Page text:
It's true, Rackspace and Red Hat dominate OpenStack contributions

At the OpenStack Summit in Portland, I heard several large companies tell me that they were the largest contributor to OpenStack. That will be a tough claim for so many to make, with a new Stackalytics data visualization tool that analyzes contributions to OpenStack.

Mirantis’ vice president of marketing contributed a post to the OpenStack blog announcing the new tool and explaining a bit about how it works.

The data paint an interesting progression and could also confirm some criticism of OpenStack being too heavily influenced by one or two companies, although I think it shows a decent range of contributors.

I looked at the four most recent versions of OpenStack, including Havana, and searched based on number of commits across all projects.

It’s true that Red Hat and Rackspace make up a disproportionate chunk of commits over the three most recent versions. Combined, the companies contributed 43 percent of commits in Folsom. That’s down to 35 percent in Grizzly and 33 percent in Havana.

Even 33 percent is a bit heavy for a community project. But the needle is moving in the right direction. And the long list of contributors shows that there’s a good community of companies active in OpenStack.

The most notable change is the steady decrease of contributions from Nebula, the NASA group that, along with Rackspace, was the genesis of OpenStack.

In Essex, the earliest version of OpenStack in the Stackalytics tool, Nebula contributed 37 percent of commits, making it the number one contributor. It shrunk to 12 percent in Folsom, the next version, but stayed in the top five contributors until Havana, the current version, when it dropped down to the number 13 contributor based on number of commits.

Red Hat has been the top contributor in the past three versions, followed by Rackspace. HP has been in the top five all along steadily increasing its commits to 12 percent in Havana.

Some interesting names pop up low down on the list of some versions of the software, like The Guardian newspaper, University of Sothern California, Wikimedia Foundation, University of Melbourne, Huawei, and the National Security Agency.

ENovance, a French hosting company I’d never heard of, is surprisingly high on the list of contributors. The list of usual suspects is long, including Mirantis, IBM, Intel, Canonical, Cloudscaling, and many others.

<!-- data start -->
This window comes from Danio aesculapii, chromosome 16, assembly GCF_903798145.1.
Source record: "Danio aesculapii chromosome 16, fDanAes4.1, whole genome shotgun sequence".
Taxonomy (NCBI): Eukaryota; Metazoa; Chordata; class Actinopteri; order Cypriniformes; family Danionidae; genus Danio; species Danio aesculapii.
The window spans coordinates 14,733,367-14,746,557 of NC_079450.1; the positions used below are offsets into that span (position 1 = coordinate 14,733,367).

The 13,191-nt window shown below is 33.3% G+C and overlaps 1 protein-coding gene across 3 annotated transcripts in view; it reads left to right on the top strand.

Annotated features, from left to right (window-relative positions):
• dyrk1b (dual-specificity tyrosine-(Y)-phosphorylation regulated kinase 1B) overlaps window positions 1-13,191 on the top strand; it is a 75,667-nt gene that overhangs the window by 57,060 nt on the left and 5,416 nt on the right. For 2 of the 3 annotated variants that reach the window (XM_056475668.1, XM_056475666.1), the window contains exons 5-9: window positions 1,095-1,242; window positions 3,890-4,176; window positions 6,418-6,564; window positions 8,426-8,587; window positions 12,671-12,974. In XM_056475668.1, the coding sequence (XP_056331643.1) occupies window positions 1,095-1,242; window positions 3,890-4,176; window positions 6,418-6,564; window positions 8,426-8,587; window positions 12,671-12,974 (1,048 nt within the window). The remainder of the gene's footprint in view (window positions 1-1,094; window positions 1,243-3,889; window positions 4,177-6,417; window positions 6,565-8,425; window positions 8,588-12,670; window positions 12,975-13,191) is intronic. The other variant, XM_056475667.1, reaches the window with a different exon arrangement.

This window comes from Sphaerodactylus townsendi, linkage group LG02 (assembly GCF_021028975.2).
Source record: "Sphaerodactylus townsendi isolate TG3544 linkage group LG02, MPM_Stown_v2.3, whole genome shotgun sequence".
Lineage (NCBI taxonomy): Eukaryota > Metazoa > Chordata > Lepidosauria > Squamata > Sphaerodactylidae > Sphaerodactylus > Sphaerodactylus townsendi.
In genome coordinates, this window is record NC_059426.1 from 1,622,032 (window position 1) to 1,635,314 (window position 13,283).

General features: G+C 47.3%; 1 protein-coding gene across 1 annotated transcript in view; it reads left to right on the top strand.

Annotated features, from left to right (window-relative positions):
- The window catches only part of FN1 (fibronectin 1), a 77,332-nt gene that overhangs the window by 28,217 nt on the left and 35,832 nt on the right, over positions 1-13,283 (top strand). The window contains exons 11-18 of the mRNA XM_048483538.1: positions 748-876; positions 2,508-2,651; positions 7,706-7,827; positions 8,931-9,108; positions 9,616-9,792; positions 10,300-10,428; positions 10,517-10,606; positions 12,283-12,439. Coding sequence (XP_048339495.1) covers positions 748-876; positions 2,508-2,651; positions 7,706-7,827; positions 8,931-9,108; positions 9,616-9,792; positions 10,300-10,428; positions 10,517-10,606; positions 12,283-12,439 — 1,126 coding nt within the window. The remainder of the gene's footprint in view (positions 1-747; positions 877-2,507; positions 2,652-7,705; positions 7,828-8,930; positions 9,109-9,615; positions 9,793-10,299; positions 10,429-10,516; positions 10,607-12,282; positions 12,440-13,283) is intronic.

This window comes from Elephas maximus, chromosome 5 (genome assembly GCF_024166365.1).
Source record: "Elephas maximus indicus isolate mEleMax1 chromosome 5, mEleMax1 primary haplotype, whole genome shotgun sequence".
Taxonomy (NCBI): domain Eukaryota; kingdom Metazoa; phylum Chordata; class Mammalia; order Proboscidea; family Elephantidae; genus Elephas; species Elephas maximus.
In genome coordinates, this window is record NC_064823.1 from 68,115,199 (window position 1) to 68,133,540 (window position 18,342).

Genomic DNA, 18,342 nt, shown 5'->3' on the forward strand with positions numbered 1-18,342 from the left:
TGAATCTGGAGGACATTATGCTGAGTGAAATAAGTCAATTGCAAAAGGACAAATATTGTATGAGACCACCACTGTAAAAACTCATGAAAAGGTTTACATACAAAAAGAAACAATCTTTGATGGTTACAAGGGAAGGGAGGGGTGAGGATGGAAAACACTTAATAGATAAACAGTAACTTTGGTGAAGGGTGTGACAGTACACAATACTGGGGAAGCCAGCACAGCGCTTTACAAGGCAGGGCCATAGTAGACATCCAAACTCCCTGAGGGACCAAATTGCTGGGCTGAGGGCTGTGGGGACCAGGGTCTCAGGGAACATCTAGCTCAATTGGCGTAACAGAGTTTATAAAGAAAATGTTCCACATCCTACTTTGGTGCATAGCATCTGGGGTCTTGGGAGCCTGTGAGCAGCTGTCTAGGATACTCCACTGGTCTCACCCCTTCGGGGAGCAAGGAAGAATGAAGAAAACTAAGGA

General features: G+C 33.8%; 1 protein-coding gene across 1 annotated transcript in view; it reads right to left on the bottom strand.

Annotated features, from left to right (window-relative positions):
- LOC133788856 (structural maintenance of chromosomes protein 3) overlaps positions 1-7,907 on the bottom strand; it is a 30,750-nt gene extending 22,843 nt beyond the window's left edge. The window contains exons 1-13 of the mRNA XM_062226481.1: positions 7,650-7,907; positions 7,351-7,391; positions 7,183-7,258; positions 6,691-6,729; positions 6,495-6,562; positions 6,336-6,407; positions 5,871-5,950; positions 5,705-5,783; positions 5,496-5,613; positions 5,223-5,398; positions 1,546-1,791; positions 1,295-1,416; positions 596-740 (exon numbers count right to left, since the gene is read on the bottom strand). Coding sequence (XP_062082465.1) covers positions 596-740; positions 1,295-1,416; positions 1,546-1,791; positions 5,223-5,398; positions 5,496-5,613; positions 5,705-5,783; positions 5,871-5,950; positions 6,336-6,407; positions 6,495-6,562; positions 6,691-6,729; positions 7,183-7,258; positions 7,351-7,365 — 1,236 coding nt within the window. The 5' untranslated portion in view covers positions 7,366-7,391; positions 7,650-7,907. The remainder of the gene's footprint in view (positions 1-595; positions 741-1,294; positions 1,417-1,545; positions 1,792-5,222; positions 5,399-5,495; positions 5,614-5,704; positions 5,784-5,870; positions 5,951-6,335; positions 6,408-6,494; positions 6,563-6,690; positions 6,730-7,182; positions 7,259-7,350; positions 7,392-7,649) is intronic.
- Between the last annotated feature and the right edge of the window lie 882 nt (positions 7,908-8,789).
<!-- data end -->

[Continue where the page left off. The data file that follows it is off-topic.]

This isn't the first available analysis of OpenStack contributors, but I haven't seen one like this that is an ongoing project that anyone can look at and drill into.

Update: Thanks to Stefano Maffuli for pointing out the OpenStack Community Insights page, introduced earlier this year. There's some good data there too, although Stackalytics has additional ways to view data.

You can play around with Stackalytics to look at contributions based on lines of code, rather than commits, and to narrow contributions based on projects or modules. You can also look at volume of contributions by name of the developer.

Mirantis vp of marketing David Fishman wrote that the plan is to add more stats to the Stackalytics view and will post the project on stackforge so that anyone can manipulate the data.

The tool is a great way to let anyone monitor contributions to OpenStack and adds a nice layer of transparency. Now the OpenStack Foundation just has to hope that a good variety of companies contributes to the project.

Read more of Nancy Gohring's "To the Cloud" blog and follow the latest IT news at ITworld. Follow Nancy on Twitter at @ngohring and on Google+. For the latest IT news, analysis and how-tos, follow ITworld on Twitter and Facebook.

ITWorld DealPost: The best in tech deals and discounts.
Shop Tech Products at Amazon